The Young(ish) Fogey

A few days ago, I was confronted by a real-life fogey, and while neither of us is young, neither are we truly old, and my Young(ish) Fogey is definitely not sufficient in his years or dryness of ears to espouse what he openly shared with me. Of similar views on many things, and even proximate views on the very thing, we nonetheless diverged in a way I will essay to describe.

Familiarity, and a kind of nonexistent kinship, led me to quickly, too quickly, venture where I should I not have when my Young(ish) Fogey was apprising of the latest in personal developments. We were standing in the midst of an under-lavish event, raising fundraising drinks with an expected enthusiasm, but not more. It was only when I extended too quickly, dashed into an opening that was not one – and I should have known better – that the room and our association shrunk back to its actual dimensions. I will only say, as for his occupations, he is a lobbyist. But that’s okay! We need those, I thought and still want to believe.

It was on a related subject to his issue – central in my mind but certainly not to his – that I for better and likely worse parried, drifted too quickly, giving him the obligation to correct my wanderings, follow them up with further remonstrances, all tell-tale of the Fogey, I already knew. ‘But he was so young(ish),’ I ignored my own warnings. You think you may speak freely, but you may not understand how little your interlocutor may have given themselves to do so, or how long since they had given up on doing so. A quarrel was afoot, one that I had no real use for, nor did I wish to engage for amusement – either of which would have been a better prospect.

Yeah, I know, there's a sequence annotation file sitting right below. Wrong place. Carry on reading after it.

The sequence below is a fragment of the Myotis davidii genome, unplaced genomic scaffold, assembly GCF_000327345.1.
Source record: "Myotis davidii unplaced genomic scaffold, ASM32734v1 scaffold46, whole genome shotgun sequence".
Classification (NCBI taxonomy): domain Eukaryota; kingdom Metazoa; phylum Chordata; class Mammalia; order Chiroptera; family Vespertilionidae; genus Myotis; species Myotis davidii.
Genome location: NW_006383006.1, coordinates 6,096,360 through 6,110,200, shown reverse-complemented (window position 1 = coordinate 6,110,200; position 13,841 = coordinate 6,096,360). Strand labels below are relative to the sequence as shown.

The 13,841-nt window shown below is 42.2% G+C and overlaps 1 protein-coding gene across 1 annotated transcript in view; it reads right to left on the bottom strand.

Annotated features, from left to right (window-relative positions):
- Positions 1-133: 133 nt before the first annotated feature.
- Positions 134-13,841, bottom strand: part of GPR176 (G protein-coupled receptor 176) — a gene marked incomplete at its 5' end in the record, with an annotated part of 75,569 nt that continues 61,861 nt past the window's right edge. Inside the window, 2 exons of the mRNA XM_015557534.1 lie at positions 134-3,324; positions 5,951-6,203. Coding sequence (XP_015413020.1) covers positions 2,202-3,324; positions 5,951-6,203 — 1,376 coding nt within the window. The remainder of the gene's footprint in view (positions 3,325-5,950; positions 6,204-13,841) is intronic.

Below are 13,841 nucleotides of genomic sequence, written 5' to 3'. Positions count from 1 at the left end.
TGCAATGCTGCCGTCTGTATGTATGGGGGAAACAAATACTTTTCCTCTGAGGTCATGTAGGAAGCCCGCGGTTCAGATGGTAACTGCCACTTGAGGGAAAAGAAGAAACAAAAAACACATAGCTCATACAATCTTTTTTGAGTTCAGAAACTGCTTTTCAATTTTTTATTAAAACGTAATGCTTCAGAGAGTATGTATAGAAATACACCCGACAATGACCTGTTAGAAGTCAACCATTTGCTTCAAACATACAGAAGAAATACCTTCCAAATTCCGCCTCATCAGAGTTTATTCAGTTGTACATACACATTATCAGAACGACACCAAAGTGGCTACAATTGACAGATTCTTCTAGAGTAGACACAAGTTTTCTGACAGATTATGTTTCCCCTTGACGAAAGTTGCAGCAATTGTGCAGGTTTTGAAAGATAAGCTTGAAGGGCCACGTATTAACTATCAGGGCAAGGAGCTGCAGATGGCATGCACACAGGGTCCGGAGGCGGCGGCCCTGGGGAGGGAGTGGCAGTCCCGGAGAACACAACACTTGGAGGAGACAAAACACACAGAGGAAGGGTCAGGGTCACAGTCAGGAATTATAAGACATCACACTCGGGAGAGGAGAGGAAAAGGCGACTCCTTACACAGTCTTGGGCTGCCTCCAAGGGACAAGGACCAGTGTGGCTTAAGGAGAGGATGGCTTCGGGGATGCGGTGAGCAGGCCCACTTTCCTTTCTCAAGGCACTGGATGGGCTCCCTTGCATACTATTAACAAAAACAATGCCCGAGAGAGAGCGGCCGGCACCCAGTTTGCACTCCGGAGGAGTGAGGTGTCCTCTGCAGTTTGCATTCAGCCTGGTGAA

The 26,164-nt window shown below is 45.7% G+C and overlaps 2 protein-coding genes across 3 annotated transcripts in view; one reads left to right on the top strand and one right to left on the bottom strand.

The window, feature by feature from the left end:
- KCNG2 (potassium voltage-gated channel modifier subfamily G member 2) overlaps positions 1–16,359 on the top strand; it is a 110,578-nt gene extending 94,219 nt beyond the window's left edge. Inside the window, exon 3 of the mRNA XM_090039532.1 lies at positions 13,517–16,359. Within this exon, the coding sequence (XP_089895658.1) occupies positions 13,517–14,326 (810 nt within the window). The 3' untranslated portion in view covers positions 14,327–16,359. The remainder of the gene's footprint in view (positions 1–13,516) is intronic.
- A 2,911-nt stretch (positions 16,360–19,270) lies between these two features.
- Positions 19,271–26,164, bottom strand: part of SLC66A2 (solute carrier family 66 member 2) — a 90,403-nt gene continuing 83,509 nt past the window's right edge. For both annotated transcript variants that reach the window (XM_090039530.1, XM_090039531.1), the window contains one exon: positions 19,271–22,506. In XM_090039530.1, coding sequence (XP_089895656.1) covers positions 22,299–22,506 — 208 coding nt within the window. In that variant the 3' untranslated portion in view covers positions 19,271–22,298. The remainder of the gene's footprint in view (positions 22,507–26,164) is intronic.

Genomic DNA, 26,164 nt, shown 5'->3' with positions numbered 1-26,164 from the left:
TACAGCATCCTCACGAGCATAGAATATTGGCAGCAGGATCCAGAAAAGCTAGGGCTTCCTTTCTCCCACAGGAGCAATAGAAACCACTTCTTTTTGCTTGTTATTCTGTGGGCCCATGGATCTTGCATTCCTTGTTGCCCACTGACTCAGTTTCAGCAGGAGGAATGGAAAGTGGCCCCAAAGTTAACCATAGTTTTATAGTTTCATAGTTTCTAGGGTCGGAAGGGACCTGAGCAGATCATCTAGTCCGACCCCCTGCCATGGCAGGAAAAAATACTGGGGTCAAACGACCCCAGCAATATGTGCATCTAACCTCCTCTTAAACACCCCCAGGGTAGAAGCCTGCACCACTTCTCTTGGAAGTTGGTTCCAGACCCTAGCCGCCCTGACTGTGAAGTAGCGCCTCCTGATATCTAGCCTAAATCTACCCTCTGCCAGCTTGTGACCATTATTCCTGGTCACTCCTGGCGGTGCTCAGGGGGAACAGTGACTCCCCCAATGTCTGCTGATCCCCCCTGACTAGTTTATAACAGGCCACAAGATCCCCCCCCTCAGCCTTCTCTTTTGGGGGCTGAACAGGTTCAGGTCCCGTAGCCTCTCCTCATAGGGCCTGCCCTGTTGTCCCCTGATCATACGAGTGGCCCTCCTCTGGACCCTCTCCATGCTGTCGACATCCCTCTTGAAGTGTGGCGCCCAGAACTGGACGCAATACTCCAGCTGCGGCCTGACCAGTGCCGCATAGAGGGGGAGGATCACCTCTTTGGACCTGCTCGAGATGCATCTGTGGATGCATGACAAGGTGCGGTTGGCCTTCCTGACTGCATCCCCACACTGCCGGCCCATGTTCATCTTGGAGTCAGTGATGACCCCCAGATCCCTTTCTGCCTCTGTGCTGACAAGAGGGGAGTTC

Friendship – really acquaintance – is not openness nor grounds for sharing. People can get offended by forward comments, especially in under-lavish settings. An assumption that he might provide helpful insight turned into a realization that I was dealing with a guardian of the middle. It was genuinely startling – a young(ish) fogey in the wild, though actually it was I who had wondered absently into his habitat. I was exhilarated, but all the same terrified with indifference. Convinced that compromise, a return to some unstated agreement and mutual concession was the key to progress and problem-solving, he counseled further, extensive negotiation with the facing-eating leopard Party as the ONLY way forward. I looked around the room and all the exits were sealed. I realized even the bar staff were trapped behind scrimmed tables. The folly of continuing was real and apparent, of further incursions where I only emphasized my blasphemy, or of re-winding the preceding five minutes back to some reparable shore, was all but impossible. I could go neither forward nor back.